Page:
In order to identify the resistant sources against YMD, initial screening during the year 2008 against against YMD consisted of 110 accessions each of black gram and green gram at Ranchi resulted in highly resistant/resistant response of nine and seven accessions of black gram and green gram, respectively. To verify the identified resistant sources against YMD, the field trial consisting of 9 genotypes of V. radiata and 6 genotypes of V. mungo was laid in randomized block design with plot size of 2.5 × 2.4 m2 and three replications at three locations of Jharkhand, India, namely Ranchi ( 23° 17’ N latitude and 85° 19’ E longitude), Dumka (24° 27’ N latitude and 87° 25’ E longitude) and Chianki (23° 50’ N latitude and 83° 55’ E longitude) with an altitude of 625, 137 and 237 meters above mean sea level, respectively. The sowing was done on 24th June during both the cropping seasons i.e. 2009 and 2010. Disease was scored after 4 and 8 weeks of sowing using 0 to 9 scale [14] and disease index was calculated using formula given under [15] and data were statistically analyzed using ANOVA.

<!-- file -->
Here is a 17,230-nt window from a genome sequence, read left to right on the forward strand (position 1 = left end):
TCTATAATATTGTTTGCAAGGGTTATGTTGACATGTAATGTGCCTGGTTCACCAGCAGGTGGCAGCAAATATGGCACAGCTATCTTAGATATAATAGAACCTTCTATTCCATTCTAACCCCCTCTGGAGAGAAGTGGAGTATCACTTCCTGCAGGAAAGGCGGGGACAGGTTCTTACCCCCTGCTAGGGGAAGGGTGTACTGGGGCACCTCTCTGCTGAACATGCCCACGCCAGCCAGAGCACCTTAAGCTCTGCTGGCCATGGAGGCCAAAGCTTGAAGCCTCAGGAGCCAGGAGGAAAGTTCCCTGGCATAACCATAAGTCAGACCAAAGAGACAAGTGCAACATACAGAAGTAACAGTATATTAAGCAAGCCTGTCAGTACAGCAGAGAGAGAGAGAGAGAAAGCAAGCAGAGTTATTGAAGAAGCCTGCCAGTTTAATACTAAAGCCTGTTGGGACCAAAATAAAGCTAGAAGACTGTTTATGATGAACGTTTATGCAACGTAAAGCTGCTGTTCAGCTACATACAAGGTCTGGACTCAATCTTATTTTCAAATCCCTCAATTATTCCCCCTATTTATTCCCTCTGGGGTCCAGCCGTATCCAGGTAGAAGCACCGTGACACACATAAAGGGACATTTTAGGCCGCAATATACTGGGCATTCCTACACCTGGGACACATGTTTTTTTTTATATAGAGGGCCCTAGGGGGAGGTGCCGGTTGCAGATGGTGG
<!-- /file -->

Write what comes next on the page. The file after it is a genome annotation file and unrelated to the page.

image